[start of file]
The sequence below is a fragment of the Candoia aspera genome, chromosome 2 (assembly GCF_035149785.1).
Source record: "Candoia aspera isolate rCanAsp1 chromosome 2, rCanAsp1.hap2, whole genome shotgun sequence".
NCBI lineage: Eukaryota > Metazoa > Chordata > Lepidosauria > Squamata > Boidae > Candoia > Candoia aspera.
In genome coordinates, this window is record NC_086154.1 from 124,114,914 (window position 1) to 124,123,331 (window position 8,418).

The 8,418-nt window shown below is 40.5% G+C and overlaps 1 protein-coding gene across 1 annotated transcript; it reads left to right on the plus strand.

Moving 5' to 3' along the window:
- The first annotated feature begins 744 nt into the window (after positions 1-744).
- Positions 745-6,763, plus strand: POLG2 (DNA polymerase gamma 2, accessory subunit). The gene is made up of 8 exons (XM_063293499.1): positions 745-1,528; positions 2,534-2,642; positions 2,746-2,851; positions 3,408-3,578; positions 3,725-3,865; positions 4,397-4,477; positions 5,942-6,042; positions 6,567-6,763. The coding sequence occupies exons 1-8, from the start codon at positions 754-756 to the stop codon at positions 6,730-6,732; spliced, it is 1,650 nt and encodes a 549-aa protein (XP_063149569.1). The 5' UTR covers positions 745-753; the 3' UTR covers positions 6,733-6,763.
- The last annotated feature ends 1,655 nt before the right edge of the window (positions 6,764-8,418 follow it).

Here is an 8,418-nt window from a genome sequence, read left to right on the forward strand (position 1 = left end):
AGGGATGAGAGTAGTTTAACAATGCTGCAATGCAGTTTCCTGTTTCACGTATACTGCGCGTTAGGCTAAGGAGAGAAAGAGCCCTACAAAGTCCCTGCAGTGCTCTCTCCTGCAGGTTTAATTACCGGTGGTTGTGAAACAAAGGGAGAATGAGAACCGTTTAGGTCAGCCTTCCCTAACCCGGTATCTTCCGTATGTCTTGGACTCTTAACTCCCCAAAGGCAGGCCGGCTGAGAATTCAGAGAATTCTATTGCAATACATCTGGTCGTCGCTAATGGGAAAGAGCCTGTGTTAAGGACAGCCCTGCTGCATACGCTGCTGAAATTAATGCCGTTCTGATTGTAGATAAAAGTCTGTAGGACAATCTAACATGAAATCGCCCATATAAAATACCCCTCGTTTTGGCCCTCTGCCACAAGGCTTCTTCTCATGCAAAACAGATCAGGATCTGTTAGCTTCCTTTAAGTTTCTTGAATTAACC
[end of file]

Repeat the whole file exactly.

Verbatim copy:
The sequence below is a fragment of the Candoia aspera genome, chromosome 2 (assembly GCF_035149785.1).
Source record: "Candoia aspera isolate rCanAsp1 chromosome 2, rCanAsp1.hap2, whole genome shotgun sequence".
NCBI lineage: Eukaryota > Metazoa > Chordata > Lepidosauria > Squamata > Boidae > Candoia > Candoia aspera.
In genome coordinates, this window is record NC_086154.1 from 124,114,914 (window position 1) to 124,123,331 (window position 8,418).

The 8,418-nt window shown below is 40.5% G+C and overlaps 1 protein-coding gene across 1 annotated transcript; it reads left to right on the plus strand.

Moving 5' to 3' along the window:
- The first annotated feature begins 744 nt into the window (after positions 1-744).
- Positions 745-6,763, plus strand: POLG2 (DNA polymerase gamma 2, accessory subunit). The gene is made up of 8 exons (XM_063293499.1): positions 745-1,528; positions 2,534-2,642; positions 2,746-2,851; positions 3,408-3,578; positions 3,725-3,865; positions 4,397-4,477; positions 5,942-6,042; positions 6,567-6,763. The coding sequence occupies exons 1-8, from the start codon at positions 754-756 to the stop codon at positions 6,730-6,732; spliced, it is 1,650 nt and encodes a 549-aa protein (XP_063149569.1). The 5' UTR covers positions 745-753; the 3' UTR covers positions 6,733-6,763.
- The last annotated feature ends 1,655 nt before the right edge of the window (positions 6,764-8,418 follow it).

Here is an 8,418-nt window from a genome sequence, read left to right on the forward strand (position 1 = left end):
AGGGATGAGAGTAGTTTAACAATGCTGCAATGCAGTTTCCTGTTTCACGTATACTGCGCGTTAGGCTAAGGAGAGAAAGAGCCCTACAAAGTCCCTGCAGTGCTCTCTCCTGCAGGTTTAATTACCGGTGGTTGTGAAACAAAGGGAGAATGAGAACCGTTTAGGTCAGCCTTCCCTAACCCGGTATCTTCCGTATGTCTTGGACTCTTAACTCCCCAAAGGCAGGCCGGCTGAGAATTCAGAGAATTCTATTGCAATACATCTGGTCGTCGCTAATGGGAAAGAGCCTGTGTTAAGGACAGCCCTGCTGCATACGCTGCTGAAATTAATGCCGTTCTGATTGTAGATAAAAGTCTGTAGGACAATCTAACATGAAATCGCCCATATAAAATACCCCTCGTTTTGGCCCTCTGCCACAAGGCTTCTTCTCATGCAAAACAGATCAGGATCTGTTAGCTTCCTTTAAGTTTCTTGAATTAACC